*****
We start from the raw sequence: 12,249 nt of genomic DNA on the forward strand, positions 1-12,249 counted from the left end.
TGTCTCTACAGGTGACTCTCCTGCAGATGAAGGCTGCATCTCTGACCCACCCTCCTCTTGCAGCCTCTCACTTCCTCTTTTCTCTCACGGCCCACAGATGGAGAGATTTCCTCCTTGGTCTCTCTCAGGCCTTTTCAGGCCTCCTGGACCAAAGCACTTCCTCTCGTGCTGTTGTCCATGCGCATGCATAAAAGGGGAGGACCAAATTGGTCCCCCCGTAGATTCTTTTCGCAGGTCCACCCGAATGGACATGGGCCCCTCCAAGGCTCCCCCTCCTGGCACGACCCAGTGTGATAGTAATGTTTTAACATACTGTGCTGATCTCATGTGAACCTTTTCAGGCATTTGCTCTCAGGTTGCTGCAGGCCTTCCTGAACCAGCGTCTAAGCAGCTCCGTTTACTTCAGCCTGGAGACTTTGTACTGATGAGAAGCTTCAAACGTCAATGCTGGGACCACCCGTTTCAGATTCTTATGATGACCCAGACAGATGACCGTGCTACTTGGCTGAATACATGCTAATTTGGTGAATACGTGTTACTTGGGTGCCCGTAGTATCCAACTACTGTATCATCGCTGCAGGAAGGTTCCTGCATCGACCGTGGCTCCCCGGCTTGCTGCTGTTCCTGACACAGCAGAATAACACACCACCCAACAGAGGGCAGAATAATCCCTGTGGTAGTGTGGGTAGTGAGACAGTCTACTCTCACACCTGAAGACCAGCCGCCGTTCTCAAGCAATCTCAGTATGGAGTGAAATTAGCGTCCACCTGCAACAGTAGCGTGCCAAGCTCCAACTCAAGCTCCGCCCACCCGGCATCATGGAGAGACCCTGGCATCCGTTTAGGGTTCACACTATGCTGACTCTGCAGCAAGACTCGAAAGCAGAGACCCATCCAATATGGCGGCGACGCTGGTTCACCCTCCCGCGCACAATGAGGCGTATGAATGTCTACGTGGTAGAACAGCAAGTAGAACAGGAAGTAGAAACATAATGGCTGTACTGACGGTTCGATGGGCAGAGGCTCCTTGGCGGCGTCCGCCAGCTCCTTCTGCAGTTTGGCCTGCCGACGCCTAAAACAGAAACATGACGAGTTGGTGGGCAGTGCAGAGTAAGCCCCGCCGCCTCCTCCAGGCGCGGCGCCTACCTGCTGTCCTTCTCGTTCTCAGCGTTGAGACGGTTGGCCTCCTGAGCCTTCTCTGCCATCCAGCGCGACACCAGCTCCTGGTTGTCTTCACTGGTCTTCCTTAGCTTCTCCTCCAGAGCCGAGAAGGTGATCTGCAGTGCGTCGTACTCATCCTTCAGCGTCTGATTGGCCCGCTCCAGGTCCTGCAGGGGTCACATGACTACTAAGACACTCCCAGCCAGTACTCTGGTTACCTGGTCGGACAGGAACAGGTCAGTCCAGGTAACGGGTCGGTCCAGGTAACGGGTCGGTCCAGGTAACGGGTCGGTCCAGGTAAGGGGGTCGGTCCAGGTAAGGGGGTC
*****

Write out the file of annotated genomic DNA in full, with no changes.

We start from the raw sequence: 12,249 nt of genomic DNA on the forward strand, positions 1-12,249 counted from the left end.
TGTCTCTACAGGTGACTCTCCTGCAGATGAAGGCTGCATCTCTGACCCACCCTCCTCTTGCAGCCTCTCACTTCCTCTTTTCTCTCACGGCCCACAGATGGAGAGATTTCCTCCTTGGTCTCTCTCAGGCCTTTTCAGGCCTCCTGGACCAAAGCACTTCCTCTCGTGCTGTTGTCCATGCGCATGCATAAAAGGGGAGGACCAAATTGGTCCCCCCGTAGATTCTTTTCGCAGGTCCACCCGAATGGACATGGGCCCCTCCAAGGCTCCCCCTCCTGGCACGACCCAGTGTGATAGTAATGTTTTAACATACTGTGCTGATCTCATGTGAACCTTTTCAGGCATTTGCTCTCAGGTTGCTGCAGGCCTTCCTGAACCAGCGTCTAAGCAGCTCCGTTTACTTCAGCCTGGAGACTTTGTACTGATGAGAAGCTTCAAACGTCAATGCTGGGACCACCCGTTTCAGATTCTTATGATGACCCAGACAGATGACCGTGCTACTTGGCTGAATACATGCTAATTTGGTGAATACGTGTTACTTGGGTGCCCGTAGTATCCAACTACTGTATCATCGCTGCAGGAAGGTTCCTGCATCGACCGTGGCTCCCCGGCTTGCTGCTGTTCCTGACACAGCAGAATAACACACCACCCAACAGAGGGCAGAATAATCCCTGTGGTAGTGTGGGTAGTGAGACAGTCTACTCTCACACCTGAAGACCAGCCGCCGTTCTCAAGCAATCTCAGTATGGAGTGAAATTAGCGTCCACCTGCAACAGTAGCGTGCCAAGCTCCAACTCAAGCTCCGCCCACCCGGCATCATGGAGAGACCCTGGCATCCGTTTAGGGTTCACACTATGCTGACTCTGCAGCAAGACTCGAAAGCAGAGACCCATCCAATATGGCGGCGACGCTGGTTCACCCTCCCGCGCACAATGAGGCGTATGAATGTCTACGTGGTAGAACAGCAAGTAGAACAGGAAGTAGAAACATAATGGCTGTACTGACGGTTCGATGGGCAGAGGCTCCTTGGCGGCGTCCGCCAGCTCCTTCTGCAGTTTGGCCTGCCGACGCCTAAAACAGAAACATGACGAGTTGGTGGGCAGTGCAGAGTAAGCCCCGCCGCCTCCTCCAGGCGCGGCGCCTACCTGCTGTCCTTCTCGTTCTCAGCGTTGAGACGGTTGGCCTCCTGAGCCTTCTCTGCCATCCAGCGCGACACCAGCTCCTGGTTGTCTTCACTGGTCTTCCTTAGCTTCTCCTCCAGAGCCGAGAAGGTGATCTGCAGTGCGTCGTACTCATCCTTCAGCGTCTGATTGGCCCGCTCCAGGTCCTGCAGGGGTCACATGACTACTAAGACACTCCCAGCCAGTACTCTGGTTACCTGGTCGGACAGGAACAGGTCAGTCCAGGTAACGGGTCGGTCCAGGTAACGGGTCGGTCCAGGTAACGGGTCGGTCCAGGTAAGGGGGTCGGTCCAGGTAAGGGGGTC